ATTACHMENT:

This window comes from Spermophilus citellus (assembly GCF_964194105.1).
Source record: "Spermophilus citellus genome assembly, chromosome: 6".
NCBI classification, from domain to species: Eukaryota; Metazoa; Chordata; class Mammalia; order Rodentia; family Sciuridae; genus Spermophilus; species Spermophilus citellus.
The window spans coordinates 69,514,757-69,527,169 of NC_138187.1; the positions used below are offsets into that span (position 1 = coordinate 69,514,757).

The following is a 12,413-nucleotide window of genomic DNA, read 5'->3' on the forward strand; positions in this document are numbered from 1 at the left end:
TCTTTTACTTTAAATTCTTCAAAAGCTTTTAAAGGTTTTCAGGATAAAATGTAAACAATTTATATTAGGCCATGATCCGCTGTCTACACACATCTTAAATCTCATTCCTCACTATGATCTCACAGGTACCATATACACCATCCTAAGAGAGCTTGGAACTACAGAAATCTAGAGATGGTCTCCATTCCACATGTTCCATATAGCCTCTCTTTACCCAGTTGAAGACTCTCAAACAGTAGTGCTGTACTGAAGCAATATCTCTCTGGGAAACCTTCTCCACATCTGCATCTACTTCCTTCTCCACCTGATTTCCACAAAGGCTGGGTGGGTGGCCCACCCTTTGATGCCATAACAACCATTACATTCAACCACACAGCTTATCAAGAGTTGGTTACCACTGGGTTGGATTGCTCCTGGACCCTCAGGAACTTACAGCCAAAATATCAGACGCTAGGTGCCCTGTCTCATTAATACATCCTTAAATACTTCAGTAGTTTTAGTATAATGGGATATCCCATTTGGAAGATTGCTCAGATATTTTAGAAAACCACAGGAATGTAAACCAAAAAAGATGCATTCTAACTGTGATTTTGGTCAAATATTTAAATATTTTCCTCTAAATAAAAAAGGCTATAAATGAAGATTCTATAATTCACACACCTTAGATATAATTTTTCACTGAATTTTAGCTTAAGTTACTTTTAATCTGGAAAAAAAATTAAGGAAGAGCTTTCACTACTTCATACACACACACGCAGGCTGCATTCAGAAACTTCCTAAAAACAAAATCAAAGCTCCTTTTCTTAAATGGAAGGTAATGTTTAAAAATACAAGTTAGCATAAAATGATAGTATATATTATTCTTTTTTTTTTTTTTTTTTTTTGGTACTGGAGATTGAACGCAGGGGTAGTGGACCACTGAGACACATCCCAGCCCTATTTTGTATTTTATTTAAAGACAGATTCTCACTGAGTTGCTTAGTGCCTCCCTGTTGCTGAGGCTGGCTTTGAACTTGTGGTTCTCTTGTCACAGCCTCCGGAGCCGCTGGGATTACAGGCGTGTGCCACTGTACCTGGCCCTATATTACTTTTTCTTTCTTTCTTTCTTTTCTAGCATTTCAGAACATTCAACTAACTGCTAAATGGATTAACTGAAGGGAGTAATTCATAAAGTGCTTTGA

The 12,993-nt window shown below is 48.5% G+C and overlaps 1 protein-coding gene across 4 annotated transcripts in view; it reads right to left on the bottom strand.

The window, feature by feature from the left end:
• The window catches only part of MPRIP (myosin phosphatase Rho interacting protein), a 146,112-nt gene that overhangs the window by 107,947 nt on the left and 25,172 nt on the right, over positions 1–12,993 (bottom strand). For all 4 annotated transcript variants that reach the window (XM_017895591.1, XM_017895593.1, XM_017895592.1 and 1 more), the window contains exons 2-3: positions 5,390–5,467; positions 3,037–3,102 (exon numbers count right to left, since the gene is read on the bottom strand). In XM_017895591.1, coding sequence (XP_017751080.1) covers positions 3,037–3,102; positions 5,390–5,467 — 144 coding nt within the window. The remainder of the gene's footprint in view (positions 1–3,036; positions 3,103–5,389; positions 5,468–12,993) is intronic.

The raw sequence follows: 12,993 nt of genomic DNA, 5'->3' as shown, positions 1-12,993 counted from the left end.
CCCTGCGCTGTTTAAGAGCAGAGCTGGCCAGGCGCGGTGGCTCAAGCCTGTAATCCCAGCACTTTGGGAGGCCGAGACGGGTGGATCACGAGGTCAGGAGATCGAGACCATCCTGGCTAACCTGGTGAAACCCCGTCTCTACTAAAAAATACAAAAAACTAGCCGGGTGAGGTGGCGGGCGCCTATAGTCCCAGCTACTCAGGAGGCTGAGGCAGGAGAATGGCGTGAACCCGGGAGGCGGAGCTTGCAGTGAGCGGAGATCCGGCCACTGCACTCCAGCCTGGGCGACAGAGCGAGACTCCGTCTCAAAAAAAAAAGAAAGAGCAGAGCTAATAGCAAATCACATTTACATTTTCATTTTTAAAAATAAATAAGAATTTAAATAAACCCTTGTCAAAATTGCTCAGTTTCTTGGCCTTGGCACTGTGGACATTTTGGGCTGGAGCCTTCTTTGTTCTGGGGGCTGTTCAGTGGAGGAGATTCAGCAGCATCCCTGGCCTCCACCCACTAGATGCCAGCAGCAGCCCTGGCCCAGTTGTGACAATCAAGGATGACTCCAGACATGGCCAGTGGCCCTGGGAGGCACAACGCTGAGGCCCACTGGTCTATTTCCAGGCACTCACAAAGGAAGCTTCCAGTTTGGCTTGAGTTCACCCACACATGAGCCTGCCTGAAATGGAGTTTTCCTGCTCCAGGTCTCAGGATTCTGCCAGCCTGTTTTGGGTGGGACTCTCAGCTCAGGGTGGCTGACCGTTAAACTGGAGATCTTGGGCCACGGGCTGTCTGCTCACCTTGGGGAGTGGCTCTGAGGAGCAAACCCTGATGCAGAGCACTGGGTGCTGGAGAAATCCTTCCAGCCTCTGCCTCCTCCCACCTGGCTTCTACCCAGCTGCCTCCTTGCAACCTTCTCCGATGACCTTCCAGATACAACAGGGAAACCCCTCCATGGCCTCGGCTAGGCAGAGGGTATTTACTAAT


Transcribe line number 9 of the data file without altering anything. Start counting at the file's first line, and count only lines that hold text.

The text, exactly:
• The window catches only part of MPRIP (myosin phosphatase Rho interacting protein), a 146,112-nt gene that overhangs the window by 107,947 nt on the left and 25,172 nt on the right, over positions 1–12,993 (bottom strand). For all 4 annotated transcript variants that reach the window (XM_017895591.1, XM_017895593.1, XM_017895592.1 and 1 more), the window contains exons 2-3: positions 5,390–5,467; positions 3,037–3,102 (exon numbers count right to left, since the gene is read on the bottom strand). In XM_017895591.1, coding sequence (XP_017751080.1) covers positions 3,037–3,102; positions 5,390–5,467 — 144 coding nt within the window. The remainder of the gene's footprint in view (positions 1–3,036; positions 3,103–5,389; positions 5,468–12,993) is intronic.